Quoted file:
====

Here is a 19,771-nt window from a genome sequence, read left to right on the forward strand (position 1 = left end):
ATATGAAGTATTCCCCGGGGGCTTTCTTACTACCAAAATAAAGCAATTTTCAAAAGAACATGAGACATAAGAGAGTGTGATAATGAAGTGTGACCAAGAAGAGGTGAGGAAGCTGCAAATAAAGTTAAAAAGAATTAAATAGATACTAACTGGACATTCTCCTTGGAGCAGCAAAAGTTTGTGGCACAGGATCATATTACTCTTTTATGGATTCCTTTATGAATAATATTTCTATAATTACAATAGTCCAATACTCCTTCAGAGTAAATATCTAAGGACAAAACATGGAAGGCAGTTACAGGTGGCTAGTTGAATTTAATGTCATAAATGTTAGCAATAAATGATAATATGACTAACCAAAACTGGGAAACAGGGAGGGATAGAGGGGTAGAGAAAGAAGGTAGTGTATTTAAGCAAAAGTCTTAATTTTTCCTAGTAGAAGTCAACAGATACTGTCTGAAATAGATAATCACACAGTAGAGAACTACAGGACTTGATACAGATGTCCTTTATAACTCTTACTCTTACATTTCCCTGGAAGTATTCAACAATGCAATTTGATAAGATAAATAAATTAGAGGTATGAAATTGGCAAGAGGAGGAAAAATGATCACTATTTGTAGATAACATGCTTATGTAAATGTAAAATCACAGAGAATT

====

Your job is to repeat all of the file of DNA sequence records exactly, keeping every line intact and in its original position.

Here is a 19,771-nt window from a genome sequence, read left to right on the forward strand (position 1 = left end):
ATATGAAGTATTCCCCGGGGGCTTTCTTACTACCAAAATAAAGCAATTTTCAAAAGAACATGAGACATAAGAGAGTGTGATAATGAAGTGTGACCAAGAAGAGGTGAGGAAGCTGCAAATAAAGTTAAAAAGAATTAAATAGATACTAACTGGACATTCTCCTTGGAGCAGCAAAAGTTTGTGGCACAGGATCATATTACTCTTTTATGGATTCCTTTATGAATAATATTTCTATAATTACAATAGTCCAATACTCCTTCAGAGTAAATATCTAAGGACAAAACATGGAAGGCAGTTACAGGTGGCTAGTTGAATTTAATGTCATAAATGTTAGCAATAAATGATAATATGACTAACCAAAACTGGGAAACAGGGAGGGATAGAGGGGTAGAGAAAGAAGGTAGTGTATTTAAGCAAAAGTCTTAATTTTTCCTAGTAGAAGTCAACAGATACTGTCTGAAATAGATAATCACACAGTAGAGAACTACAGGACTTGATACAGATGTCCTTTATAACTCTTACTCTTACATTTCCCTGGAAGTATTCAACAATGCAATTTGATAAGATAAATAAATTAGAGGTATGAAATTGGCAAGAGGAGGAAAAATGATCACTATTTGTAGATAACATGCTTATGTAAATGTAAAATCACAGAGAATT